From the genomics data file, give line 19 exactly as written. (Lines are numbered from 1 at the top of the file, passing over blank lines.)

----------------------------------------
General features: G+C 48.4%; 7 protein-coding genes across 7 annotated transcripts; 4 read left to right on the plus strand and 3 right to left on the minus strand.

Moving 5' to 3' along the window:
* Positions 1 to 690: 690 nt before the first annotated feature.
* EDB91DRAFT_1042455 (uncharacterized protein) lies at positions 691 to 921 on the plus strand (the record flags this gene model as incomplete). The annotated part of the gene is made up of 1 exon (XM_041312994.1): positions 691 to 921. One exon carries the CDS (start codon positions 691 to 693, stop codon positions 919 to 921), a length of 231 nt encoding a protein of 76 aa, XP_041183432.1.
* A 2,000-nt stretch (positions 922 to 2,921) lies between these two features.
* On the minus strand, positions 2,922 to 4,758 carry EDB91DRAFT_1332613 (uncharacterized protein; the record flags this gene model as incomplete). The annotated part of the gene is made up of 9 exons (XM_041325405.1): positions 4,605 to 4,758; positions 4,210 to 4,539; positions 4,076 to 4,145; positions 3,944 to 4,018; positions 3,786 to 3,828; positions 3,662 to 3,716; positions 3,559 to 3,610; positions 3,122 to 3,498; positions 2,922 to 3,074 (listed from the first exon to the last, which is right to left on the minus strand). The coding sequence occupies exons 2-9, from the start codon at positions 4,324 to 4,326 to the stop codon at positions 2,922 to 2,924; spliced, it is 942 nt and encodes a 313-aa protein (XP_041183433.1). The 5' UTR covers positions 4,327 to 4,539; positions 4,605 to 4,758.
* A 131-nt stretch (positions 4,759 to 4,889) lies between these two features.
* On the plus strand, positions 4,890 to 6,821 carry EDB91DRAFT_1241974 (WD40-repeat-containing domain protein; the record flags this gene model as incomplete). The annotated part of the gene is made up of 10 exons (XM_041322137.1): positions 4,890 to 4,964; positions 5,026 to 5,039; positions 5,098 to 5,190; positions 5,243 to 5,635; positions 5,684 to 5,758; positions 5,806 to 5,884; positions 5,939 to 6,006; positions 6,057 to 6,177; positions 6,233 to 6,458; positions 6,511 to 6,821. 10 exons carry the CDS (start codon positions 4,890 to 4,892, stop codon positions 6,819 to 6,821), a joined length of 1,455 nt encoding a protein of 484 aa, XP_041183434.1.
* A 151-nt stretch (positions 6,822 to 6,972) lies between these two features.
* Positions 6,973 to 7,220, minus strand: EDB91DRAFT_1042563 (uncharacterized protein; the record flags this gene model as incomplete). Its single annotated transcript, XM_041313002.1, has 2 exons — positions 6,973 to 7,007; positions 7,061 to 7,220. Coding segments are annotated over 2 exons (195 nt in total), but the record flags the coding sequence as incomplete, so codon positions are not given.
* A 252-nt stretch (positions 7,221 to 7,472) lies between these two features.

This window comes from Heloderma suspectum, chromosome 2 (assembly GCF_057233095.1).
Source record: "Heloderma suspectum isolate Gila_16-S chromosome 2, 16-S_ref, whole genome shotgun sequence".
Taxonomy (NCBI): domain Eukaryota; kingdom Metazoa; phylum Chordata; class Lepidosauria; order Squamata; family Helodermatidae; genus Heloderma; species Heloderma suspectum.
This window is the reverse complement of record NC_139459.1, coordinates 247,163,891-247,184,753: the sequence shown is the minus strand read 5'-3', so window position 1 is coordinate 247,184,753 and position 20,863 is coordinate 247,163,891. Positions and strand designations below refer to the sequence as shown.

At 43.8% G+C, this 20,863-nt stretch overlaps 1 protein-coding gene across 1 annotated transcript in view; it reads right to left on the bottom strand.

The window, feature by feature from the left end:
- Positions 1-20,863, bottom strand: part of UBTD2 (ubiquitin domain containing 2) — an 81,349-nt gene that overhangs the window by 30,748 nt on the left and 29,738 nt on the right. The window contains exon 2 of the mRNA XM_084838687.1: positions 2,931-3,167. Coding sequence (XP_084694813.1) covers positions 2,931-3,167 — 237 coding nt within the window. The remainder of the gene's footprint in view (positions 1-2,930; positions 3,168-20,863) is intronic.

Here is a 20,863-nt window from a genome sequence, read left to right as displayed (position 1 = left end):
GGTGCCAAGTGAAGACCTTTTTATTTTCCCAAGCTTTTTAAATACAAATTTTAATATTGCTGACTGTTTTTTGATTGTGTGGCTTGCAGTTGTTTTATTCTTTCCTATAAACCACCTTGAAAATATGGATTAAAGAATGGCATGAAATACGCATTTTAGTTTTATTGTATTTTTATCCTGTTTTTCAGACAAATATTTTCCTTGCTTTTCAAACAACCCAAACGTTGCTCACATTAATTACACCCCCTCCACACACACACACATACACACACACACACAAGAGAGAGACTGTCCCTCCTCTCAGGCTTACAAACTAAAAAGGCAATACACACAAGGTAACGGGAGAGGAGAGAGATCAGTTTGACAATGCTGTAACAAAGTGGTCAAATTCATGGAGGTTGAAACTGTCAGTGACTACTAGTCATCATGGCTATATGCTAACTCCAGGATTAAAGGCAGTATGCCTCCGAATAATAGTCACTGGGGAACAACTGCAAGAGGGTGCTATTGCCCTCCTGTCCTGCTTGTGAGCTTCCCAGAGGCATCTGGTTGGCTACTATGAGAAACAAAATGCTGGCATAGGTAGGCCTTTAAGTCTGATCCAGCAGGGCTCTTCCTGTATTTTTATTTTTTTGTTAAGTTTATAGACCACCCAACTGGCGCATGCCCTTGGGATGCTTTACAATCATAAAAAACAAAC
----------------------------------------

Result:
Here is a 20,863-nt window from a genome sequence, read left to right as displayed (position 1 = left end):